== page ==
‘The Curse of the Weeping Woman’ Review

Set in 1973 Los Angeles in the Conjuring universe, The Curse of the Weeping Woman (also know as The Curse of La Llorona) is a horror film directed by Michael Chaves based on an old Mexican folk tale about a ghost of a woman who lures children to their deaths.

Anna (Linda Cardellini) is a widowed social worker investigating some reported child abuse by Patricia (Patricia Velásquez) but when she rescues her two boys from their mother’s closet things take a turn for the worse. When the boys are found drowned in a canal, Anna bundles her own kids into the family station wagon and heads for the crime scene, where they encounter the ghost and the fun begins as it sets about haunting the family. Out of desperation they call on local shaman Rafael (Raymond Cruz) to help exorcise La Llorona from their home.

Despite a promising beginning, reasonable performances and some genuine directorial flair from Chaves, the film is a chore to sit through. It’s just jump-scare after jump-scare, and every single one is telegraphed a conspicuous quiet to heighten the dynamic shock of the inevitable banging and screaming. There’s nothing innately wrong with a good jump scare, but they are a cheap tactic and best used sparingly and not as the entirety of the film’s scariness quota. Additionally, the film squanders its setting and period, feeling neither very LA-Mexican nor very ’70s. Part of this is due to the obvious cheapness of the production, confined mostly to a suburban home and lacking appropriate musical cues, but also due to the lack of people onscreen beyond the immediate cast.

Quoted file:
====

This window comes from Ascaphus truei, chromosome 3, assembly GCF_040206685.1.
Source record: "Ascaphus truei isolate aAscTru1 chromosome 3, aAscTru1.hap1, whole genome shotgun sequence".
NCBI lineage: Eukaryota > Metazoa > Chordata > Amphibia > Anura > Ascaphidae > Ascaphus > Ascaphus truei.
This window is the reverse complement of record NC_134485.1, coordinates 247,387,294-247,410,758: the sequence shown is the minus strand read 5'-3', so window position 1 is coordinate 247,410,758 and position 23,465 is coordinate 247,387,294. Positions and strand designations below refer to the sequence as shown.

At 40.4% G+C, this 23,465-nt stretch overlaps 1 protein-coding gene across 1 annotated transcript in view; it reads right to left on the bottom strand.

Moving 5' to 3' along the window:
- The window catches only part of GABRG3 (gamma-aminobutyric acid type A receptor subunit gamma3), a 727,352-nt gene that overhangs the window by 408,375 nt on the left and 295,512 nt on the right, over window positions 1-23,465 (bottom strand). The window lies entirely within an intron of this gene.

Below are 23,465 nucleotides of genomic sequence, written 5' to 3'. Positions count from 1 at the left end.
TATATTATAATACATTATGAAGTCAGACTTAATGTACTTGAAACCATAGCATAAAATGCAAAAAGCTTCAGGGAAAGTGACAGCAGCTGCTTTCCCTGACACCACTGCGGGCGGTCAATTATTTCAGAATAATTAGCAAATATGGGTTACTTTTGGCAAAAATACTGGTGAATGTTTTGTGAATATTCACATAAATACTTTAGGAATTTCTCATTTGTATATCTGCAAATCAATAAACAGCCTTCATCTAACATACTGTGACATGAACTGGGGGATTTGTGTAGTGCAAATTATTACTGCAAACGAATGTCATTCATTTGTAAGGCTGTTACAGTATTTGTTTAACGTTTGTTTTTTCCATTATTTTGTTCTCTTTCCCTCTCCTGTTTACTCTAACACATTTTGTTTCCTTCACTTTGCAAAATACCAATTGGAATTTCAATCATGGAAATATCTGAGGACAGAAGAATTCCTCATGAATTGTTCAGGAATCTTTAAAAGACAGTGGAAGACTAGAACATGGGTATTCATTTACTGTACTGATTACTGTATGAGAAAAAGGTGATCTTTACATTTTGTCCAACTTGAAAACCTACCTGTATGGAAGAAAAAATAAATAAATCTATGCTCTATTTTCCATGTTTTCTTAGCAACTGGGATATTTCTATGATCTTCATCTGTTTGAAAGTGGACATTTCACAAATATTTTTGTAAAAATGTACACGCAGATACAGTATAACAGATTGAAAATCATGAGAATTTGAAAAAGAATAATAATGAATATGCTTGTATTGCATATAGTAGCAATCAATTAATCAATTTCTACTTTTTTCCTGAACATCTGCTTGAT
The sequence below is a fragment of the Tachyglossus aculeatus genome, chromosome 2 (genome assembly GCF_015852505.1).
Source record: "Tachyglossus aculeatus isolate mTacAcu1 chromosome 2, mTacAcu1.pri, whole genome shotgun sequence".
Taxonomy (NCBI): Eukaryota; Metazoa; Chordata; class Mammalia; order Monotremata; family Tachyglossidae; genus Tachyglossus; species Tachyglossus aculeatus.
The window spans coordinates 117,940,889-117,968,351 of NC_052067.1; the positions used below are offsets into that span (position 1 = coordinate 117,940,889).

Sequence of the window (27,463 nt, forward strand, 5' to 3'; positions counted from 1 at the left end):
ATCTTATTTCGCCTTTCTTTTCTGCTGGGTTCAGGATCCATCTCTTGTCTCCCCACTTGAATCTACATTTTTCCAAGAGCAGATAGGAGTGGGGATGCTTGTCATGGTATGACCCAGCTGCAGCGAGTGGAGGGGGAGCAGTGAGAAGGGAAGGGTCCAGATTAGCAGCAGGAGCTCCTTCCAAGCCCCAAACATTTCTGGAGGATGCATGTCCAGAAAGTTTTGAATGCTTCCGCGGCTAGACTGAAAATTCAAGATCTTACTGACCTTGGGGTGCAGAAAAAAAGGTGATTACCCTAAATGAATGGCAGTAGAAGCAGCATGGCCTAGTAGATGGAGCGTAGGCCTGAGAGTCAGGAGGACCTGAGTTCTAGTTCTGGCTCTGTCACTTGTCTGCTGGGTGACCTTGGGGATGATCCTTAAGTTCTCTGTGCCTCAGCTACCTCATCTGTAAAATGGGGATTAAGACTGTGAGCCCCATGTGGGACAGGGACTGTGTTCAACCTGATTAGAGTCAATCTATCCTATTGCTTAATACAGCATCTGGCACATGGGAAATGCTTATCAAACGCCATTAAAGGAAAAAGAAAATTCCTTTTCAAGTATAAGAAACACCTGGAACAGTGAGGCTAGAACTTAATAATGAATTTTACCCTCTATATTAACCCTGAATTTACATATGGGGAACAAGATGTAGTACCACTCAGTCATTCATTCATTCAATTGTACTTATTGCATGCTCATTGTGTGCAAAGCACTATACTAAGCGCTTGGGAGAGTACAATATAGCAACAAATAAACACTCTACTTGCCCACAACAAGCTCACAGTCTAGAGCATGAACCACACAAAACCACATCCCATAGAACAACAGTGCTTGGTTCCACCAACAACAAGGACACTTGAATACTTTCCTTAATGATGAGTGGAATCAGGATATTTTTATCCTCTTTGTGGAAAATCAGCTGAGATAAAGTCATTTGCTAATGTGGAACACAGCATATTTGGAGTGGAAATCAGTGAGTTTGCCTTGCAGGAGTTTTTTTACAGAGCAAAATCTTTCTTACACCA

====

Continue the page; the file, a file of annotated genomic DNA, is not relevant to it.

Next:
Unlike the unintentionally-funny “The Nun”, this film is stuck in that awkward middle ground where it’s slightly too competent for a good chuckle, and its abrasive sound design and endless parade of horror clichés becomes tedious rather than amusing. At this point we have to ask: How many ghostly ladies with giant, howling mouths do we really need?
 
If you’re easily scared and love it, you can probably find something to enjoy in this film, but if you want any other form of entertainment you’re out of luck.